Dublin archbishop: ‘Loss of empathy’ behind rise in knife crime in Ireland

Dublin archbishop: ‘Loss of empathy’ behind rise in knife crime in Ireland

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Dublin’s archbishop is warning that Ireland has “become desensitized to knife violence” after a series of stabbings in the country.

LEICESTER, United Kingdom – Dublin’s archbishop is warning that Ireland has “become desensitized to knife violence” after a series of stabbings in the country.

Dublin saw at least 5 stabbings in less than a week, one of which left a 16-year-old dead.

Josh Dunne died after a group of youths had a violent argument over a bike. The young man was an aspiring professional soccer player, who had played as a trialist for Scottish club Dundee United.

Speaking on Sunday, Archbishop Dermot Farrell offered his condolences to the Dunne family and spoke about the plague of knife violence affecting the country.

“Carrying a knife does not ensure your security. You do not leave your home carrying a knife with you for the sole purpose of peeling an apple. Rather, when you carry a knife you are travelling down a dangerous road full of risks,” the archbishop said.

“Sooner or later, it will be used in a malicious way which puts yourself and others in the way of serious injury or death. This is not the way to construct a world that is safe—safe for ourselves, safe for each other, safe for our children, and safe for the vulnerable—be they old or young, friend or stranger,” he said.

Farrell said that violence is “not the way of the strong; in the end, violence is the way of those who see no other way.”

He called on the people of Dublin to work together to build a “culture of non-violence” in the Irish capital.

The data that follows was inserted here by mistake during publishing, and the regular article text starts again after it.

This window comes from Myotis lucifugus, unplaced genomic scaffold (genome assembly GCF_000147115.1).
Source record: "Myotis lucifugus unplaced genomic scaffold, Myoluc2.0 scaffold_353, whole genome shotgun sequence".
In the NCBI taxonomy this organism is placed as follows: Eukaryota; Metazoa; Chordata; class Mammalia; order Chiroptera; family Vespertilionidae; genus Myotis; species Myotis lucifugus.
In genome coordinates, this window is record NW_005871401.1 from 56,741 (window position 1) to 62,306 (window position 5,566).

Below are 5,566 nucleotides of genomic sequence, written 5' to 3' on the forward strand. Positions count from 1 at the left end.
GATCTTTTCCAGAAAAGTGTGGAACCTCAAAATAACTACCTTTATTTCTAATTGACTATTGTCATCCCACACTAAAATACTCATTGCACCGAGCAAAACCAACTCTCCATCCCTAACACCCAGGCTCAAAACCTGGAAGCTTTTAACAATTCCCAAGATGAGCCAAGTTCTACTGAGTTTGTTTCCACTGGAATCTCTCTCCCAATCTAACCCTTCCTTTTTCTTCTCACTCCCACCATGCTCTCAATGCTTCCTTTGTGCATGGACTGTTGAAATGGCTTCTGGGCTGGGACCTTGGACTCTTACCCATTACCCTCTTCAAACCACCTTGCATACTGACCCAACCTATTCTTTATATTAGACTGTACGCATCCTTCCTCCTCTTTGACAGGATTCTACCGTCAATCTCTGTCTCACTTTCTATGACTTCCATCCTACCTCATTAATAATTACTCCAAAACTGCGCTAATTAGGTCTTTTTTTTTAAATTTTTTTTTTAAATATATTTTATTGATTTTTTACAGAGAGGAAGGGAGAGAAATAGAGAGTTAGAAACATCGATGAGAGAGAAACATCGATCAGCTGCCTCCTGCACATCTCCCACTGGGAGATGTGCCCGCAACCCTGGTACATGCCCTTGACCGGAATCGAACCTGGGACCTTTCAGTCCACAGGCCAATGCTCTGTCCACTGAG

“Where do we begin? First, human life is sacred, and we need to address the threat to life posed by knife violence with the full strength of our Catholic faith. Knife crime and violence, which is self-destructive, must always be condemned,” he said.

“Secondly, we have become desensitized to knife violence and the resulting tragic deaths. People of peace remain shocked by all manifestations of violence. Violence — on the street or in the home — is never ‘the way things are.’ While laws and regulations may help, we need a different way of thinking which turns such a dominant and destructive culture on its head. We need to come to the realization that in wielding a knife, everything can be lost, and nothing gained,” the archbishop added.

Farrell also said there is a spiritual issue at play: The loss of empathy towards other human beings.

“The truth of who we are — and of what we are — is at stake. Genuine empathy is the entry point into the commandment to love your neighbor and to live in peace. If the problem of violence in our country is to be overcome, we need a spiritual and moral conversion. We need to recover how we truly are — what it means to be a neighbor, what it means to be a sister or a brother, friend and neighbor,” he said.

Farrell admitted the path of non-violence is not easy, but said that courage is the mark of faith.

“In the end, the person of dynamic faith is not a credulous person, but a person of courage. Today we need God-given courage to communicate our vision of non-violence to a culture that advocates carrying knives and wielding them to intimate people or settle disagreements,” he said.

Last week, the Irish Minister for Justice Helen McEntee and Police Commissioner Drew Harris met to discuss the rise of knife crime in the country, and in particular in Dublin.

“The Minister and the Commissioner also discussed what more can be done to tackle knife crime. They agreed that strong community engagement, increased community safety and youth services are a key element in preventing and reducing crime,” a spokesperson told the Irish Times.

The spokesperson also said officials agreed that “further analysis” was needed to “provide greater insights into the level of violent incidents in society.”

Follow Charles Collins on Twitter: @CharlesinRome

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